NAME: Charles E. Smith
DOB: December 2, 1926
APPOINTED: October 18, 1951
RETIRED: October 31, 1993
PASSED AWAY: April 3, 2018
CALLING: Saturday April 14, 2018 from 9:00 to 12:00 at the First Baptist North Church 880 W. 28th St. Indianapolis, IN.
SERVICES: Saturday April 14, 2018 from 12:00 to 3:00, immediately following the Calling at First Baptist North Church
BURIAL: Crown Hill Cemetery
DRIVE BY: Yes Station #1
LAST ASSIGNMENT: Lieutenant Charles E. Smith began his career with the IFD on October 18, 1951 making him the last surviving African American Firefighter that joined a segregated IFD. Let that sink in for a moment…. Lt. Smith came on to a fire department that most of us have only read about, and when those folks pass, it is vital to understand that another era has passed also. Keeping those stories, and memories alive as well; is up to the rest of us. Charlie started his career at the 1s, assigned regular one year after coming on the job. Charlie transferred to the 7s in 1960 where he stayed until making Lieutenant in 1966, and being assigned to Engine 10. A little more than a year later Charlie made his way back to Truck 1, where he remained until his retirement in 1993. Charlie also assisted with the Pan-Am Games in 1987. Charlie’s daughters related that his favorite topic, until the very end was The Indianapolis Fire Dept. Lt. Smith was 91 years old.
Media Advisory: Indianapolis Fire Department Date: Thursday April 12, 2018
This Saturday April 14, 2018, the Indianapolis Fire Department (IFD) will say it’s final goodbye to retired Lieutenant Charles E. Smith. Lt. Smith passed away on April 3, 2018 at the age of 91. Charles E. Smith began his career on the IFD on October 18, 1951 making him the last surviving African American Firefighter – that joined a then segregated IFD. As the department whose current traditions, honor its past, we think it also important to help recognize those who served and helped shape the IFD into the nationally recognized department it is today. Charles E. Smith was one of those, who blazed the trail for future generations of African American Firefighters, on the IFD. Charlie started his career at Station 1, then the only black firehouse, and stayed there for about 9 years. After de-segregation on the IFD occurred (see below), Charlie spent several years at Stations 7 & 10 before returning to the 1’s in 1967 as a Lieutenant. He stayed on Truck 1 from 1967 to 1993 when he retired on October 31. Charlie’s Daughters say that his favorite topic – until he died was the Indianapolis Fire Department.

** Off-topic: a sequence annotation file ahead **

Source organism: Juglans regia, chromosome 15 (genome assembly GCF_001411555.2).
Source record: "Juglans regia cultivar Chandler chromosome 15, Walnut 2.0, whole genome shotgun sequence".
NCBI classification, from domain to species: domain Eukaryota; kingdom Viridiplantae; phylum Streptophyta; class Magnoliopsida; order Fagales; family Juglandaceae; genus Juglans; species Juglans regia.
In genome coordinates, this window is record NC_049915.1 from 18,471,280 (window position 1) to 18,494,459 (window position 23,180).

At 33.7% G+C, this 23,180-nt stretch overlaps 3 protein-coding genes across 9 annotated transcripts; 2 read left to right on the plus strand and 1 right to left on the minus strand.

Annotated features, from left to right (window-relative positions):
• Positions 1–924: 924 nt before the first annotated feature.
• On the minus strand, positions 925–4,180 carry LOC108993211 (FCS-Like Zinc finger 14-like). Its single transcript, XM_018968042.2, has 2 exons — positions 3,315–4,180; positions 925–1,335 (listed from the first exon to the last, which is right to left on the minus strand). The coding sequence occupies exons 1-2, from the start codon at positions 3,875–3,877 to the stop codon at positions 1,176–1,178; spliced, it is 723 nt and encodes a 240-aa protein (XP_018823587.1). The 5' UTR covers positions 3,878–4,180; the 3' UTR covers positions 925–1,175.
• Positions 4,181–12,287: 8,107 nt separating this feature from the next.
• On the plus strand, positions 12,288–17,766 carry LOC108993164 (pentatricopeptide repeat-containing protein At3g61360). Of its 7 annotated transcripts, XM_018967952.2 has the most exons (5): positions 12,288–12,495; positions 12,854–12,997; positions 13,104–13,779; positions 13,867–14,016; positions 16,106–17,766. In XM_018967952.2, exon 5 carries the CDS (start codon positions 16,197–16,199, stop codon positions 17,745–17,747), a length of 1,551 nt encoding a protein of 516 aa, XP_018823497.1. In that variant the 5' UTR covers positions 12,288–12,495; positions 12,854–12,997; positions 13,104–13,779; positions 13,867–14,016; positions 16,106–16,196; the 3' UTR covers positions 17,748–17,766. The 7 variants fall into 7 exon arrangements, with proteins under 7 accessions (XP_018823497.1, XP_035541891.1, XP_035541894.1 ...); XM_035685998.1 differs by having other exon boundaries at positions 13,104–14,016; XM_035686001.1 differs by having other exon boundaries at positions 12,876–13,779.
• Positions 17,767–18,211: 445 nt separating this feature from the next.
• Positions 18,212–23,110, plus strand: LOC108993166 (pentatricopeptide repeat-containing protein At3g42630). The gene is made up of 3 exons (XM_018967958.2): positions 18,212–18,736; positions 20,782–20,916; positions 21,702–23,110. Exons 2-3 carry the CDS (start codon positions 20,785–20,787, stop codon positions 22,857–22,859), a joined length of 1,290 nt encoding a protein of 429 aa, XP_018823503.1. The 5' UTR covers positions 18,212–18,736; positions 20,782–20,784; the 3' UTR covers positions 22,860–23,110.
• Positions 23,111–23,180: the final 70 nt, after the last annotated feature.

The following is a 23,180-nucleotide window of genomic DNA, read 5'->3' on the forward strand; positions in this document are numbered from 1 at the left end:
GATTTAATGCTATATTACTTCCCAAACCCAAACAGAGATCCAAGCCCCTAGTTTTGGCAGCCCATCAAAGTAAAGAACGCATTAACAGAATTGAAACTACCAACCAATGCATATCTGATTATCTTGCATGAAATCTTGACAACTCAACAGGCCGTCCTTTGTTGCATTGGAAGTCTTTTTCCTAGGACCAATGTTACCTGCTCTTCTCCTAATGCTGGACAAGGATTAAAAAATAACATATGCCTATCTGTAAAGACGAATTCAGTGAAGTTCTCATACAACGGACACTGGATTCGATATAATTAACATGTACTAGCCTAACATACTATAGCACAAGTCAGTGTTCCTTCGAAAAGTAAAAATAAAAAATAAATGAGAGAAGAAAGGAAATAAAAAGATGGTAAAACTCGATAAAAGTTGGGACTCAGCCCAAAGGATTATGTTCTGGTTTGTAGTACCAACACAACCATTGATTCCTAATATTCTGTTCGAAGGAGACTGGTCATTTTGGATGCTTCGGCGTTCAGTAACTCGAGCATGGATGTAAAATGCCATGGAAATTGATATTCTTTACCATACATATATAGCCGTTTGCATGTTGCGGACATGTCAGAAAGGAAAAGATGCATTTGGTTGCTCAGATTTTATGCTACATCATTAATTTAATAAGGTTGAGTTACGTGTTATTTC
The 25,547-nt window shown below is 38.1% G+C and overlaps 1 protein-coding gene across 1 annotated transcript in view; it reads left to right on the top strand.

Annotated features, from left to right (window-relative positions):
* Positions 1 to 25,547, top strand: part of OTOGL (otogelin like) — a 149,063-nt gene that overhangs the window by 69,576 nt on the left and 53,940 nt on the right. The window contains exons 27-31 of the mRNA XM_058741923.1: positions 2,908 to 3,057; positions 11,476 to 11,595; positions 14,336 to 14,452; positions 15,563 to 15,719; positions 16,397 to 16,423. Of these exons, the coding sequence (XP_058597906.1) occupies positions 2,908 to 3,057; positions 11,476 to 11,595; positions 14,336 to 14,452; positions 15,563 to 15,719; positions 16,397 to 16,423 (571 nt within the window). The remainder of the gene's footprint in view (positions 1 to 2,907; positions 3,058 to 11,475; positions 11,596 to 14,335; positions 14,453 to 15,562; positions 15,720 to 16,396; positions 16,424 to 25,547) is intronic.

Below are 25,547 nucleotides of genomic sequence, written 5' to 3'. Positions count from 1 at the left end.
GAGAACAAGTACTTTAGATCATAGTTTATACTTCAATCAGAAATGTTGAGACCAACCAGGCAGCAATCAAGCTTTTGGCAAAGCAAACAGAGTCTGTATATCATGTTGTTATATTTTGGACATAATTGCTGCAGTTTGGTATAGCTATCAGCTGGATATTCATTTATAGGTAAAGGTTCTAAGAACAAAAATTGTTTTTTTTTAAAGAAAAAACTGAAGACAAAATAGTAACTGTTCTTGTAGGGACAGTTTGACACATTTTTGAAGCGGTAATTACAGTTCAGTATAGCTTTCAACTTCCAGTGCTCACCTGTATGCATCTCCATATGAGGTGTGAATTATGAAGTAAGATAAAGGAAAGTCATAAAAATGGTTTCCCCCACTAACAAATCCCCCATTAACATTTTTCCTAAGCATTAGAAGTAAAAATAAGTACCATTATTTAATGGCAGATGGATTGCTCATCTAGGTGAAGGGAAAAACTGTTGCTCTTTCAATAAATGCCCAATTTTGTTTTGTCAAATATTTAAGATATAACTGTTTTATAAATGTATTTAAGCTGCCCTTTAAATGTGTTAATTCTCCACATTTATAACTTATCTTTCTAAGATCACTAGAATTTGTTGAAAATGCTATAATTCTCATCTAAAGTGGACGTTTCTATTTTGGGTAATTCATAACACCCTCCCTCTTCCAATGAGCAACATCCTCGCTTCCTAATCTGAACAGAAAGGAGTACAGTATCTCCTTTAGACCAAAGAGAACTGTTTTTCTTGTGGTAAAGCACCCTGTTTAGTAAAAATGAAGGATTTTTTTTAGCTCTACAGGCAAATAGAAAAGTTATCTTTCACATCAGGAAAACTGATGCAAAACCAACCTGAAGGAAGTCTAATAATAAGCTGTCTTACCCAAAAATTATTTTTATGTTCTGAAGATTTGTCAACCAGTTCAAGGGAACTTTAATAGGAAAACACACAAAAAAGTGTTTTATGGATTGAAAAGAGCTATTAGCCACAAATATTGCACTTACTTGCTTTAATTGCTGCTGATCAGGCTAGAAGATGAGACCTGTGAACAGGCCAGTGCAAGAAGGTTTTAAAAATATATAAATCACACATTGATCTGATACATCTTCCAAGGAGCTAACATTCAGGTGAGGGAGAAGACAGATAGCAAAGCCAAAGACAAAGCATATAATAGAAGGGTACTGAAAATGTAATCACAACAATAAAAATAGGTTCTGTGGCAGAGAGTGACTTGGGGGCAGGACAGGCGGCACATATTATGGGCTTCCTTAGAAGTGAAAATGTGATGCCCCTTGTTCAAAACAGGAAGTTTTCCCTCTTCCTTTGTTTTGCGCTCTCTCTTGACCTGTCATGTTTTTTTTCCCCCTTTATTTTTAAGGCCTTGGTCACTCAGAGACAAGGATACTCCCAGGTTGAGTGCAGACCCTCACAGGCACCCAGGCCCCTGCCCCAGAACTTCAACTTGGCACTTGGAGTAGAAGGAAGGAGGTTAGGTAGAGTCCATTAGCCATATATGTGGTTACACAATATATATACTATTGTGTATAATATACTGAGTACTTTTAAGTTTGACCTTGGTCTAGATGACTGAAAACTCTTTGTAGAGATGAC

Family services are as follows:
Calling: Saturday April 14, 2018 from 9 am to 12 pm at the First Baptist North Church 880 W 28th St.
Services: Saturday April 14, 2018 from 12:00 to 2:00 pm immediately following the calling at First Baptist North Church
Funeral Procession Drive by will be at IFD Station 1 – 1903 W 10th St.
Station 1 is also one of 7 IFD stations hosting an Open House on April 14th from 1 pm – 4 pm. Media wishing to cover the open house and catch video of the drive by should plan on being at Station 1 around 1:30 or so.
Black Firefighters History on the IFD – Courtesy of the Indy Black Firefighters Association